In fifth grade, my teacher selected my short story about a town in the middle of nowhere, Bamberg, South Carolina. I won an award for writing: the Lieutenant Governor’s Writing Award.
I am not a best-selling author. My achievements are small victories. But, Out with the Old, The Way Things Are and Sons of the Edisto began in an elementary school.
Every elementary school in S.C. selects one fifth grader for the award. According to EducationBug.org, S.C. has 626 elementary schools. You do the math.
All the students who have won the award received the opportunity to pick up a pencil and write.
Spokeswoman, Malala Yousafzai, gave a speech to the UN wearing former Pakistani Prime Minister Benazir Bhutto’s white shawl. She spoke for every child’s right to have an education. Photo courtesy of http://cnn.com
I forget how old I was when the shootings occurred at Columbine High School in 1999, but it was not the last of its kind. In Ohio, high school students lost their lives. Then in December 2012, twenty children lost their lives. The Newtown students were denied the right to pick up their pens again.
Growing up, my classmates and I learned of violence overseas where small boys were kidnapped to become soldiers or innocent children were killed in the Middle East.
Let us strip away opposing religious and political beliefs for one minute.
Consider first the joy of a child who smiles at you. He or she has completed a story. It will receive recognition from teachers, classmates, parents or from state or provincial officials.
Where can that happen?
This time think of a violent person whose intent is to kill. He or she walks into a school. The perpetrator murders children with pens who will never write a story.
Where can this happen?
Law enforcement guides students away from Newtown Elementary. Courtesy of http://theoptimisticconservative.wordpress.com.
Malala Yousafzai was riding a bus to school when a Talib climbed on. He shot her and her friends.
Children rode to school in December 2012 looking forward to their Christmas break. Perhaps they were looking forward to giving their teacher a present. Perhaps they had given their parents a wish-list. Twenty children never came out.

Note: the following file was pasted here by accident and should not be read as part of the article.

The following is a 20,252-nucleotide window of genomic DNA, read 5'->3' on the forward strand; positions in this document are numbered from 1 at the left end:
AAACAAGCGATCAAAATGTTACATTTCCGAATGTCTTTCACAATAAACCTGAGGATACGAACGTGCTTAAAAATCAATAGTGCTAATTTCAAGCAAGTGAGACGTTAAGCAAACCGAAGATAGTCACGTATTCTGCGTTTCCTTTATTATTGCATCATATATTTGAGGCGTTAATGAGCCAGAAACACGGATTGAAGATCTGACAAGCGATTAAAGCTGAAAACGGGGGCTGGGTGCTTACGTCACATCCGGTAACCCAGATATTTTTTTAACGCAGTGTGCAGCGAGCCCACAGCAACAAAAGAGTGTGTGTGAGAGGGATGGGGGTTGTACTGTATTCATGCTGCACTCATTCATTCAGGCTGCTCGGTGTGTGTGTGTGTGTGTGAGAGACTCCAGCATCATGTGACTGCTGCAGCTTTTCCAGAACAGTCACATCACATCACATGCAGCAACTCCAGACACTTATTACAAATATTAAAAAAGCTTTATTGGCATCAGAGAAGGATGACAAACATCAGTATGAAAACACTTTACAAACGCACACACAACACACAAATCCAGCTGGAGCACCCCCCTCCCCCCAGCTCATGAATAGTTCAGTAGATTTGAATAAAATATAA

On the same December morning, I played Hannakuh and Christmas music. I substitute taught for an elementary school teacher. First graders and second graders danced, sang and played instruments. When I arrived home, the news told me what happened to another group of elementary students.
Newtown students and staff are remembered. Courtesy of http://abcnews.go.com.
I live in a conservative state. Most of my family members hold conservative beliefs, including strong support for the second amendment. At the same time, three women in my family served the South Carolina school system. One dedicated her life teaching children to read and write.
When I ask myself what is more important: to own a gun or a child’s right to feel protected, the answer is common sense.
When I, as an author, remember where my journey began, I sat at a desk with a pen.
When I, as an educator, think of students: I believe in what Malala said to the UN.
“Let us pick up our books and pens. They are our most powerful weapons. One child, one teacher, one pen and one book can change the world. Education is the only solution.”
Courtesy of http://freelanceadvisor.co.uk.
When anyone who lives in a Western country thinks school shootings or the murder of children is in place far away, Google your country’s headlines again.
Give a child a pen and paper. Teach him or her to read. You never know what the child will say.
By Rebecca T. Dickinson
- Video of Malala Yousafzai at U.N. Calling on World Leaders to Provide Education to Every Child (counterjihadreport.com)
- ‘They failed,’ Pakistani teen shot by Taliban says on 16th birthday (tv.msnbc.com)
- Malala Yousafzai vows not to be silenced (thenewstribe.com)